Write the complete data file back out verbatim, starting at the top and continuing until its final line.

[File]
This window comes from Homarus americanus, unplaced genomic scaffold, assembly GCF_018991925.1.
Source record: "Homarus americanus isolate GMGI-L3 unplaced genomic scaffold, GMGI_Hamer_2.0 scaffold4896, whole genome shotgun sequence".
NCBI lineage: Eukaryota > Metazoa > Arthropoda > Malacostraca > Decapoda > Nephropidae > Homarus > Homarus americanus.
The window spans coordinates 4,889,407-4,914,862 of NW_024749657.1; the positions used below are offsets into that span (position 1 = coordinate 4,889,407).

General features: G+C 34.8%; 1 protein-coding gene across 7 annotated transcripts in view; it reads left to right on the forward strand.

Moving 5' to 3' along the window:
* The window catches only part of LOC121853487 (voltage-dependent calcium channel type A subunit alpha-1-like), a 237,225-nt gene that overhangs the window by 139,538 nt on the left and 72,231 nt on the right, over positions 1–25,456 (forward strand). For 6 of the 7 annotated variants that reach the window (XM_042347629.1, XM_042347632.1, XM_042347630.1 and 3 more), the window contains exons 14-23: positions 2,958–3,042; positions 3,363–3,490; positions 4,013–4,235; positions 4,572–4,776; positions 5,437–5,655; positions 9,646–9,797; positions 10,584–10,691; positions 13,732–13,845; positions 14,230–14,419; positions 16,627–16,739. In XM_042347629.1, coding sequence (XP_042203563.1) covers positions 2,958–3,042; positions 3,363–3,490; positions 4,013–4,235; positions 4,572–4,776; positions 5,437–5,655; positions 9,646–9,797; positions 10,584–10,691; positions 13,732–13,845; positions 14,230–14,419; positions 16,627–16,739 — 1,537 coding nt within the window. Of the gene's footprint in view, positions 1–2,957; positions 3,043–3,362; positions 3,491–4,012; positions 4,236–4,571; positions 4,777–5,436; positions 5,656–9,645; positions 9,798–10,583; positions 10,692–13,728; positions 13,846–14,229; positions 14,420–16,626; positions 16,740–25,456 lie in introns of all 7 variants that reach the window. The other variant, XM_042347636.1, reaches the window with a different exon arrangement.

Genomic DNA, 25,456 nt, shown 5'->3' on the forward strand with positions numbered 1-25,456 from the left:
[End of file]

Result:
This window comes from Homarus americanus, unplaced genomic scaffold, assembly GCF_018991925.1.
Source record: "Homarus americanus isolate GMGI-L3 unplaced genomic scaffold, GMGI_Hamer_2.0 scaffold4896, whole genome shotgun sequence".
NCBI lineage: Eukaryota > Metazoa > Arthropoda > Malacostraca > Decapoda > Nephropidae > Homarus > Homarus americanus.
The window spans coordinates 4,889,407-4,914,862 of NW_024749657.1; the positions used below are offsets into that span (position 1 = coordinate 4,889,407).

General features: G+C 34.8%; 1 protein-coding gene across 7 annotated transcripts in view; it reads left to right on the forward strand.

Moving 5' to 3' along the window:
* The window catches only part of LOC121853487 (voltage-dependent calcium channel type A subunit alpha-1-like), a 237,225-nt gene that overhangs the window by 139,538 nt on the left and 72,231 nt on the right, over positions 1–25,456 (forward strand). For 6 of the 7 annotated variants that reach the window (XM_042347629.1, XM_042347632.1, XM_042347630.1 and 3 more), the window contains exons 14-23: positions 2,958–3,042; positions 3,363–3,490; positions 4,013–4,235; positions 4,572–4,776; positions 5,437–5,655; positions 9,646–9,797; positions 10,584–10,691; positions 13,732–13,845; positions 14,230–14,419; positions 16,627–16,739. In XM_042347629.1, coding sequence (XP_042203563.1) covers positions 2,958–3,042; positions 3,363–3,490; positions 4,013–4,235; positions 4,572–4,776; positions 5,437–5,655; positions 9,646–9,797; positions 10,584–10,691; positions 13,732–13,845; positions 14,230–14,419; positions 16,627–16,739 — 1,537 coding nt within the window. Of the gene's footprint in view, positions 1–2,957; positions 3,043–3,362; positions 3,491–4,012; positions 4,236–4,571; positions 4,777–5,436; positions 5,656–9,645; positions 9,798–10,583; positions 10,692–13,728; positions 13,846–14,229; positions 14,420–16,626; positions 16,740–25,456 lie in introns of all 7 variants that reach the window. The other variant, XM_042347636.1, reaches the window with a different exon arrangement.

Genomic DNA, 25,456 nt, shown 5'->3' on the forward strand with positions numbered 1-25,456 from the left: